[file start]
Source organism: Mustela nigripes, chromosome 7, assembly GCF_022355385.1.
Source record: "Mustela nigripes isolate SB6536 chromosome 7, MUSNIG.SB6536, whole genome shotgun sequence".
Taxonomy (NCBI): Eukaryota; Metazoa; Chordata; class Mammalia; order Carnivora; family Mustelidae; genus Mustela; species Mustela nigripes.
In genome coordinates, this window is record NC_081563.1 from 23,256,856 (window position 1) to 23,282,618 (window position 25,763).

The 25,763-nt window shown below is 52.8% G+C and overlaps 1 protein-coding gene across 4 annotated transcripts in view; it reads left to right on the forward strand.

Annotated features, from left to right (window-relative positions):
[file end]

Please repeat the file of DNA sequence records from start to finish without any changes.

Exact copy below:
Source organism: Mustela nigripes, chromosome 7, assembly GCF_022355385.1.
Source record: "Mustela nigripes isolate SB6536 chromosome 7, MUSNIG.SB6536, whole genome shotgun sequence".
Taxonomy (NCBI): Eukaryota; Metazoa; Chordata; class Mammalia; order Carnivora; family Mustelidae; genus Mustela; species Mustela nigripes.
In genome coordinates, this window is record NC_081563.1 from 23,256,856 (window position 1) to 23,282,618 (window position 25,763).

The 25,763-nt window shown below is 52.8% G+C and overlaps 1 protein-coding gene across 4 annotated transcripts in view; it reads left to right on the forward strand.

Annotated features, from left to right (window-relative positions):